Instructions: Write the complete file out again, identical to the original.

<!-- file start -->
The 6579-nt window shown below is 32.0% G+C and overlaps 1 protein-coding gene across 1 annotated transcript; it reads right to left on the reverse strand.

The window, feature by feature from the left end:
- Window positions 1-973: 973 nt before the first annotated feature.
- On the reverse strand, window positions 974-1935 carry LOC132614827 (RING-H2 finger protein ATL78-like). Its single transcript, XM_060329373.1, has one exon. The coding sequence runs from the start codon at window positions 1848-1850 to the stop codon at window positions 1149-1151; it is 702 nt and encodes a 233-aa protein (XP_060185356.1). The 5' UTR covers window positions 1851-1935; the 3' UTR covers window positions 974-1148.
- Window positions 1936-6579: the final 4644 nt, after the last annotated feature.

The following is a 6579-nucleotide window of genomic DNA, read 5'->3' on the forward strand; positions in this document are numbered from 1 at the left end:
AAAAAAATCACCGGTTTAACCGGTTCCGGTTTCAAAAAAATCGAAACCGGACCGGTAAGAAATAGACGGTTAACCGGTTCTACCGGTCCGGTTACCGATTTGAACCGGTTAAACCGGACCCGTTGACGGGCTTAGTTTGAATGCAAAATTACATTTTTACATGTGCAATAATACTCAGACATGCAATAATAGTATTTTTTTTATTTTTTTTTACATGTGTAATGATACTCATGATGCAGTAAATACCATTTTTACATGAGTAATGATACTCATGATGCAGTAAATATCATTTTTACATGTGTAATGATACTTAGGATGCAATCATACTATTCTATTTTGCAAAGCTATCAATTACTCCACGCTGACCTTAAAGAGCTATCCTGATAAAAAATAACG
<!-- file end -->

The 6579-nt window shown below is 32.0% G+C and overlaps 1 protein-coding gene across 1 annotated transcript; it reads right to left on the reverse strand.

The window, feature by feature from the left end:
- Window positions 1-973: 973 nt before the first annotated feature.
- On the reverse strand, window positions 974-1935 carry LOC132614827 (RING-H2 finger protein ATL78-like). Its single transcript, XM_060329373.1, has one exon. The coding sequence runs from the start codon at window positions 1848-1850 to the stop codon at window positions 1149-1151; it is 702 nt and encodes a 233-aa protein (XP_060185356.1). The 5' UTR covers window positions 1851-1935; the 3' UTR covers window positions 974-1148.
- Window positions 1936-6579: the final 4644 nt, after the last annotated feature.

The following is a 6579-nucleotide window of genomic DNA, read 5'->3' on the forward strand; positions in this document are numbered from 1 at the left end:
AAAAAAATCACCGGTTTAACCGGTTCCGGTTTCAAAAAAATCGAAACCGGACCGGTAAGAAATAGACGGTTAACCGGTTCTACCGGTCCGGTTACCGATTTGAACCGGTTAAACCGGACCCGTTGACGGGCTTAGTTTGAATGCAAAATTACATTTTTACATGTGCAATAATACTCAGACATGCAATAATAGTATTTTTTTTATTTTTTTTTACATGTGTAATGATACTCATGATGCAGTAAATACCATTTTTACATGAGTAATGATACTCATGATGCAGTAAATATCATTTTTACATGTGTAATGATACTTAGGATGCAATCATACTATTCTATTTTGCAAAGCTATCAATTACTCCACGCTGACCTTAAAGAGCTATCCTGATAAAAAATAACG